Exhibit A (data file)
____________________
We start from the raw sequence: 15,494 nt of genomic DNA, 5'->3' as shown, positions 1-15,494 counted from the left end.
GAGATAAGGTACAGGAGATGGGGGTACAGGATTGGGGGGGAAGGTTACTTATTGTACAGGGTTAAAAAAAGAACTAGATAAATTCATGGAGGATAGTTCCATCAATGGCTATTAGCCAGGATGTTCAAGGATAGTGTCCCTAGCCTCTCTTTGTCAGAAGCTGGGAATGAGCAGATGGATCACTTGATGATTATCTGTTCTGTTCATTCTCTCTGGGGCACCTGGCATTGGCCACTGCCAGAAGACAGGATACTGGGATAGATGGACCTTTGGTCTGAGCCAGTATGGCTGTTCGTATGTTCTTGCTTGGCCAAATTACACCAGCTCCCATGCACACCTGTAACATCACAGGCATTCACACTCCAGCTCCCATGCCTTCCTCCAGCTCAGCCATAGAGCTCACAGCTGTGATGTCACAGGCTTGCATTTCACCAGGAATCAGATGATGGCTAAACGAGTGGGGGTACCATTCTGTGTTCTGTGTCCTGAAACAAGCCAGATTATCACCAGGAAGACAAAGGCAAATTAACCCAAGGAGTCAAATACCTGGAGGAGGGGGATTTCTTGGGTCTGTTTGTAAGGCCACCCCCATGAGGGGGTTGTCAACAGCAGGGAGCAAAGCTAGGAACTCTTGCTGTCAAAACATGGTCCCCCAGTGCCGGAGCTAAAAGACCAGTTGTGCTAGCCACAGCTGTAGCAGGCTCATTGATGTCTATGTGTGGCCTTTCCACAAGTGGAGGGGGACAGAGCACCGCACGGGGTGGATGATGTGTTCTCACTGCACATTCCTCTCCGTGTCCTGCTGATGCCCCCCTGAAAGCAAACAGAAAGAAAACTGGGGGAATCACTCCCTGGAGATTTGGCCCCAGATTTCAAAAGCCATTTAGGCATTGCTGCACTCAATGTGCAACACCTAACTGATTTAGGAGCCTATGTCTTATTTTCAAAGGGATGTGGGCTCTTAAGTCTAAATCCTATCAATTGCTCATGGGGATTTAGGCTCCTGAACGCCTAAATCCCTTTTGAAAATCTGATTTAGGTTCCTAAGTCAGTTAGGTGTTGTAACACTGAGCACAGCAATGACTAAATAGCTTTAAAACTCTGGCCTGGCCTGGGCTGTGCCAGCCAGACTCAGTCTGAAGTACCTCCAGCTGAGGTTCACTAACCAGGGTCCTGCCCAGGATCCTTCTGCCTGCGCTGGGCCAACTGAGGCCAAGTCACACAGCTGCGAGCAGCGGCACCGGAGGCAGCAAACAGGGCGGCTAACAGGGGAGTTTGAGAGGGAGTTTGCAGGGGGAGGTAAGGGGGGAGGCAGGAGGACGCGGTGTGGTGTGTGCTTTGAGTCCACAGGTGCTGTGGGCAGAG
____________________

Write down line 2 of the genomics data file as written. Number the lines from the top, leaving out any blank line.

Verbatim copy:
GAGATAAGGTACAGGAGATGGGGGTACAGGATTGGGGGGGAAGGTTACTTATTGTACAGGGTTAAAAAAAGAACTAGATAAATTCATGGAGGATAGTTCCATCAATGGCTATTAGCCAGGATGTTCAAGGATAGTGTCCCTAGCCTCTCTTTGTCAGAAGCTGGGAATGAGCAGATGGATCACTTGATGATTATCTGTTCTGTTCATTCTCTCTGGGGCACCTGGCATTGGCCACTGCCAGAAGACAGGATACTGGGATAGATGGACCTTTGGTCTGAGCCAGTATGGCTGTTCGTATGTTCTTGCTTGGCCAAATTACACCAGCTCCCATGCACACCTGTAACATCACAGGCATTCACACTCCAGCTCCCATGCCTTCCTCCAGCTCAGCCATAGAGCTCACAGCTGTGATGTCACAGGCTTGCATTTCACCAGGAATCAGATGATGGCTAAACGAGTGGGGGTACCATTCTGTGTTCTGTGTCCTGAAACAAGCCAGATTATCACCAGGAAGACAAAGGCAAATTAACCCAAGGAGTCAAATACCTGGAGGAGGGGGATTTCTTGGGTCTGTTTGTAAGGCCACCCCCATGAGGGGGTTGTCAACAGCAGGGAGCAAAGCTAGGAACTCTTGCTGTCAAAACATGGTCCCCCAGTGCCGGAGCTAAAAGACCAGTTGTGCTAGCCACAGCTGTAGCAGGCTCATTGATGTCTATGTGTGGCCTTTCCACAAGTGGAGGGGGACAGAGCACCGCACGGGGTGGATGATGTGTTCTCACTGCACATTCCTCTCCGTGTCCTGCTGATGCCCCCCTGAAAGCAAACAGAAAGAAAACTGGGGGAATCACTCCCTGGAGATTTGGCCCCAGATTTCAAAAGCCATTTAGGCATTGCTGCACTCAATGTGCAACACCTAACTGATTTAGGAGCCTATGTCTTATTTTCAAAGGGATGTGGGCTCTTAAGTCTAAATCCTATCAATTGCTCATGGGGATTTAGGCTCCTGAACGCCTAAATCCCTTTTGAAAATCTGATTTAGGTTCCTAAGTCAGTTAGGTGTTGTAACACTGAGCACAGCAATGACTAAATAGCTTTAAAACTCTGGCCTGGCCTGGGCTGTGCCAGCCAGACTCAGTCTGAAGTACCTCCAGCTGAGGTTCACTAACCAGGGTCCTGCCCAGGATCCTTCTGCCTGCGCTGGGCCAACTGAGGCCAAGTCACACAGCTGCGAGCAGCGGCACCGGAGGCAGCAAACAGGGCGGCTAACAGGGGAGTTTGAGAGGGAGTTTGCAGGGGGAGGTAAGGGGGGAGGCAGGAGGACGCGGTGTGGTGTGTGCTTTGAGTCCACAGGTGCTGTGGGCAGAG